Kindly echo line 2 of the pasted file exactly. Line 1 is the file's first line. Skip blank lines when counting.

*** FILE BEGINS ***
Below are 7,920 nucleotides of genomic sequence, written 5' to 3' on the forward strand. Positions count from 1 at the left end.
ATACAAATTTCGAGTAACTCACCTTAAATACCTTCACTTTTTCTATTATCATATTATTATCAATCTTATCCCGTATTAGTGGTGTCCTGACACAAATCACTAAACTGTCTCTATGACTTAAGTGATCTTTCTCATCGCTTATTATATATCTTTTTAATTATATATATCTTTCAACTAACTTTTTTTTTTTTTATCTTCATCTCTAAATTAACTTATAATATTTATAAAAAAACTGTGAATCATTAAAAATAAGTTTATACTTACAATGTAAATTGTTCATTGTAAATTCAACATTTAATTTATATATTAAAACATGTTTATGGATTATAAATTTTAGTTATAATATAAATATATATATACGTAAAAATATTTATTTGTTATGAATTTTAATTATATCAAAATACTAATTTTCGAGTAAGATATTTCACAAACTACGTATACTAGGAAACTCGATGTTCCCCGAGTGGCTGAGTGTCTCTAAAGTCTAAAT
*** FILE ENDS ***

ATACAAATTTCGAGTAACTCACCTTAAATACCTTCACTTTTTCTATTATCATATTATTATCAATCTTATCCCGTATTAGTGGTGTCCTGACACAAATCACTAAACTGTCTCTATGACTTAAGTGATCTTTCTCATCGCTTATTATATATCTTTTTAATTATATATATCTTTCAACTAACTTTTTTTTTTTTTATCTTCATCTCTAAATTAACTTATAATATTTATAAAAAAACTGTGAATCATTAAAAATAAGTTTATACTTACAATGTAAATTGTTCATTGTAAATTCAACATTTAATTTATATATTAAAACATGTTTATGGATTATAAATTTTAGTTATAATATAAATATATATATACGTAAAAATATTTATTTGTTATGAATTTTAATTATATCAAAATACTAATTTTCGAGTAAGATATTTCACAAACTACGTATACTAGGAAACTCGATGTTCCCCGAGTGGCTGAGTGTCTCTAAAGTCTAAAT